There are lots of different ways to talk about films. There’s film as an art form, in which people try to objectively discuss how the director makes a statement by manipulating sounds and images. There’s film as a historical document – why was it made at that time? What does it say about what was happening in society? And there’s film on a totally subjective level, where you just like what you like; whether it’s important artistically or historically or in any other way is not the point.
It’s rare to come across a book that attempts to address film on all three of those levels at the same time, but In Glorious Technicolor! gives it a good shot. It’s described in the introduction as, “an impressionistic map of the way film has entered our lives, criss-crossing with our experience and permeating our values.” The thrill of seeing something that moves you, that gives you a heightened perception of life for the hours after seeing it, strays into the realms of magic. Why should one thing move you, and not another?
In the end, it’s just too big a subject for one book, but it’s really interesting how Stock attempts to look at film from more than just one angle. Each decade from 1910 onwards is represented by a choice of a few films that, to the author, illuminate the zeitgeist. For instance, the 1960s section has a critique of Kubrick’s 2001 that deals with how it transports you and moves you in a way that few filmic experiences manage. Then the way that it has affected other film-makers is addressed. The BFI’s season of science fiction films, Days Of Fear And Wonder, has put 2001 back on the discussion map recently for film reviewers, and I’ve been surprised by how often it’s been described as intellectual, or even cold. It’s really good to read something that doesn’t deal with it as an exercise in movie-making, and also doesn’t attempt to explain it on some level. 2001 makes me feel things, not simply think things, and I’m glad to find room for the emotional effect of it in this book. It makes for unexpected connections across cinematic experiences; for instance, James Cameron’s Avatar is also discussed in a similar way, because it had a profound effect on many who viewed it, particularly when you sit in the dark, surrounded by others, and stare up at that big screen.
Films as diverse as Scarface, Bambi, E.T, Natural Born Killers and La Strada are dealt with in the book. It would be difficult to take much from the discussion if you hadn’t seen the film in question, and had an emotional reaction to it yourself in order to place it in context. But if you’re a film lover and you want to read a different approach to the subject, this makes a great change. It’s not about what’s worthy, or what’s good. It’s about how we feel about film, and how film changes according to our feelings.
Picking the films that feature in the book was obviously a highly eclectic business, and it made me wonder – what films would I pick as the ones that most affected me, and expressed something that I felt as an undercurrent running through myself and maybe through society at that time? So I picked a few that have really spoken to me over the years. Don’t blame me for my weird choices; this feeling business is entirely subjective, and you couldn’t make me argue that these are all good films. They’re just the ones when, afterwards, I came out of the cinema, and I wasn’t exactly me for a little while afterwards.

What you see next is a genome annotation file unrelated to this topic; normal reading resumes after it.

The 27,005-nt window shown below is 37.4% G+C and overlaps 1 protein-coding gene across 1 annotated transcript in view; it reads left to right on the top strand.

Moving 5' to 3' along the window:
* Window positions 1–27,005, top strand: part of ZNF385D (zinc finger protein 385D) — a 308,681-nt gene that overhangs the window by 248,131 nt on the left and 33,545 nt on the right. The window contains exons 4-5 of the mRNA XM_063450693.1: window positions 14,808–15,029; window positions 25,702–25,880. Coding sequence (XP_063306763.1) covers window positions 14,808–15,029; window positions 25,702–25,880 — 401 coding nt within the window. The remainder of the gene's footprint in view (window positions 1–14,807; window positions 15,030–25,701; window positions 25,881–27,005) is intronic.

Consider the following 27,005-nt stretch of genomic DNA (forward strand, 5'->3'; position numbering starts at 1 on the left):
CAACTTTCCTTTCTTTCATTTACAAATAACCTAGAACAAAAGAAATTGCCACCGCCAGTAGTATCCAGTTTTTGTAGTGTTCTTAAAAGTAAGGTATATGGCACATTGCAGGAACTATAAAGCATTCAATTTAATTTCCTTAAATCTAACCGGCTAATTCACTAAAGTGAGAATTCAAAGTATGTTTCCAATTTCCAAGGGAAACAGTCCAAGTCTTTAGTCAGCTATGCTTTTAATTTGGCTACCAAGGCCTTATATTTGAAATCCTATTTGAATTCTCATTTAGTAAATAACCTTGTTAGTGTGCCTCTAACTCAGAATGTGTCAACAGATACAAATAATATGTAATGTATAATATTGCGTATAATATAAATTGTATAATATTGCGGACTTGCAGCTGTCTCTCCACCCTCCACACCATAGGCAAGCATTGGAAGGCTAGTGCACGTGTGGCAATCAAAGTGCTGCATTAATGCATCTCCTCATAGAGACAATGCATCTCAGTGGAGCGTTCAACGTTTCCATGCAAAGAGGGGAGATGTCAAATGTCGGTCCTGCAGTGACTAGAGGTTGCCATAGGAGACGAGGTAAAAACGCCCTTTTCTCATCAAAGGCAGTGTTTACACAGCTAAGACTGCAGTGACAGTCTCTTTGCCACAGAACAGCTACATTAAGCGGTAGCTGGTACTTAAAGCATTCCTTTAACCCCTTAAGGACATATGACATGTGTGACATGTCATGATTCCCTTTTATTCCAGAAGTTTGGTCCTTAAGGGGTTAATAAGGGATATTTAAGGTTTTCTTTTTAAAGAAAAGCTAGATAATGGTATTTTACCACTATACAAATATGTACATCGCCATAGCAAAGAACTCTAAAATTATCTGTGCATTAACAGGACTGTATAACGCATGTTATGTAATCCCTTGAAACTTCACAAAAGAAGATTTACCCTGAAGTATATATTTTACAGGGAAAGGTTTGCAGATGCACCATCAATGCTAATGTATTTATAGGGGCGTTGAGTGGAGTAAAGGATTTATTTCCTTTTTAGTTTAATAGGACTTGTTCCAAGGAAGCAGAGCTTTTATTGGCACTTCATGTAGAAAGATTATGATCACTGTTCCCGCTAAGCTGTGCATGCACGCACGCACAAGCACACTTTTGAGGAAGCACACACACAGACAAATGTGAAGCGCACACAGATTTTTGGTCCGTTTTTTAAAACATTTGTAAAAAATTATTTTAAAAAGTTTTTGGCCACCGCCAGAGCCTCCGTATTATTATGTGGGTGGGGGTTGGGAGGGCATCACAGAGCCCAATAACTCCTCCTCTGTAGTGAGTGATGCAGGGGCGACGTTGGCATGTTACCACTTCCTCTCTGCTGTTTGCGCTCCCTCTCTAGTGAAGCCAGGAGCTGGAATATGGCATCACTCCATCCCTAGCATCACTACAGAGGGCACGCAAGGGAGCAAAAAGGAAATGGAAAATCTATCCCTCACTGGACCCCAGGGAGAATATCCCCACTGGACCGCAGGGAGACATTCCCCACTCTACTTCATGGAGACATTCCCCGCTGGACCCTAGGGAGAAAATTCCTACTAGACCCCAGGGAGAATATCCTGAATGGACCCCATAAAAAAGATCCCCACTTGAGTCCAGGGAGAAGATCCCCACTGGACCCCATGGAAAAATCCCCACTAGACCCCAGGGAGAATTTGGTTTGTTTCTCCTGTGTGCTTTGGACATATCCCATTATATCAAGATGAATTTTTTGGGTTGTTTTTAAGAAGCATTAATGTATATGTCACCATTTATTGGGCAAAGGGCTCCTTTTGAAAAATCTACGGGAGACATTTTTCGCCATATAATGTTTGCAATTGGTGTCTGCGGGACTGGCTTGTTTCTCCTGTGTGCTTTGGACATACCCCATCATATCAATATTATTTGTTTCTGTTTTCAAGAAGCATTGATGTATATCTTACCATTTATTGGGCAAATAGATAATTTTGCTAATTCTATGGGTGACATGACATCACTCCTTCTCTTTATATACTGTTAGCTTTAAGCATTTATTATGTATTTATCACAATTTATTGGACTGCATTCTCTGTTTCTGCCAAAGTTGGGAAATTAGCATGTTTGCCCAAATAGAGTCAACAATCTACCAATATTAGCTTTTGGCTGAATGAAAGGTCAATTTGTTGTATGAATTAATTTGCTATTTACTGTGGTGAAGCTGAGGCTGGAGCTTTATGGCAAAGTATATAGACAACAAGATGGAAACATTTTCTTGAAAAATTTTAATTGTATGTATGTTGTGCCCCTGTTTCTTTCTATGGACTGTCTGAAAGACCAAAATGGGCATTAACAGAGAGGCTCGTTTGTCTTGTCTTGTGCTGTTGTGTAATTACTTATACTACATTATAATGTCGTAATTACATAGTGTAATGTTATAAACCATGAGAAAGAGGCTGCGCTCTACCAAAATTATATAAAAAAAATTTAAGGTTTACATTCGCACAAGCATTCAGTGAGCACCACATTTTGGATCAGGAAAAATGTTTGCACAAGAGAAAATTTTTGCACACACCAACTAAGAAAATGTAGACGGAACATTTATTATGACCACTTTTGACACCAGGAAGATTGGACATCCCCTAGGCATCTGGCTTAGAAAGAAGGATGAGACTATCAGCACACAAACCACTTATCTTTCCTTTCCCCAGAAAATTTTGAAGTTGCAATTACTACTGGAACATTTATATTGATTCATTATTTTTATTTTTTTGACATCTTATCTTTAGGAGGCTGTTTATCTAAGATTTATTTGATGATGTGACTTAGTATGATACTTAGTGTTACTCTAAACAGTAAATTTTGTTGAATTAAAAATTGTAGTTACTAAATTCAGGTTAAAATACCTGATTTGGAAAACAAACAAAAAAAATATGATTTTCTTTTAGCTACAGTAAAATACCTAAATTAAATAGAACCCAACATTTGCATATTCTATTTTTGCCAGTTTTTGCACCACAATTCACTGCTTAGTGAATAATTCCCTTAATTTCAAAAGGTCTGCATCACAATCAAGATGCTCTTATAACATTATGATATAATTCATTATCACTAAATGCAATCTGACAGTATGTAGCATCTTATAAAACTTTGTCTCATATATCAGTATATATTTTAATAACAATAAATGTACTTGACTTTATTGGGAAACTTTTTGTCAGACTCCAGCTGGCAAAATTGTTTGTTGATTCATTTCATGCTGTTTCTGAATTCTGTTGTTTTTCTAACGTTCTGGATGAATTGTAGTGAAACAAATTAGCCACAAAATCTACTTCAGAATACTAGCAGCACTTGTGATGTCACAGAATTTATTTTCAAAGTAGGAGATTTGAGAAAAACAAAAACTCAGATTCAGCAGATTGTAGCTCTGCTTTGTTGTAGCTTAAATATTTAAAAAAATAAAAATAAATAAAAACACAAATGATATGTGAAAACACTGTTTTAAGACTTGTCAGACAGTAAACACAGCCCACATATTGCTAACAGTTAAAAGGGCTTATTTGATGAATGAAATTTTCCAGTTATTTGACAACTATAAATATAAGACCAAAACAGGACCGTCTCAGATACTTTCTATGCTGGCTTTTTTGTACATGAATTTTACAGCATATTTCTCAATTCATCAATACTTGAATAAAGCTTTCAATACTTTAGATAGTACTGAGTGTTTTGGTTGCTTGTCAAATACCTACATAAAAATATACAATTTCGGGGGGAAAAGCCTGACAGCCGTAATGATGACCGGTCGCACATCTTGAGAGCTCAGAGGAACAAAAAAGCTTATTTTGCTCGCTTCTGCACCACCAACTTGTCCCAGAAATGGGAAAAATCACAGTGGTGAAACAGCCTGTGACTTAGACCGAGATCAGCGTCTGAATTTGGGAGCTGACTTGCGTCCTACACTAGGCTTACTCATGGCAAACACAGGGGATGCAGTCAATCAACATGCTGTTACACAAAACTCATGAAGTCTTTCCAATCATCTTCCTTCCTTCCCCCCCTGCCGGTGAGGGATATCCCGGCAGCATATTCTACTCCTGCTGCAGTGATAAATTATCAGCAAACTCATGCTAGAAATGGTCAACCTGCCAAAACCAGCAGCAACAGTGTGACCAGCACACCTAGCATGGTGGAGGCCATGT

Reservoir Dogs – I felt physically sick during it, I hated it, I told everyone that the violence was beyond anything I’d seen before, and I could not stop thinking about it. It felt like a change in the direction of film-making.
Dead Poets Society – This caught me at just the right moment, as an impressionistic and virtuous teenager. I couldn’t speak for hours afterwards in case I burst into tears.
Dune – I saw this as part of a David Lynch festival, my fourth film of his in three days, and it was so beautiful, and so strange. Maybe it was a cumulative effect of all those Lynch films, but I certainly began to see the world in a very strange way for a few days afterwards.
Seven – No film has ever depressed me more with the exception of…
Terminator 3: Rise of the Machines – I stepped outside into a bright sunshiney afternoon and felt profoundly troubled about the fact that I’d just witnessed a film in which the thing we were meant to be saved from had actually happened. What did that say about humanity, and about the direction we were all moving in? That moment in film history where we changed from trying to save the world to just saving the few important people in it still bothers me, as a concept.
What films affected you, and how you viewed society? I’d love to hear your thoughts on the book, or on the films that have moved you, in the comments below. The Book Club will be back in the New Year when Kaci will be talking about The Paper Magician by Charlie N. Holmberg.
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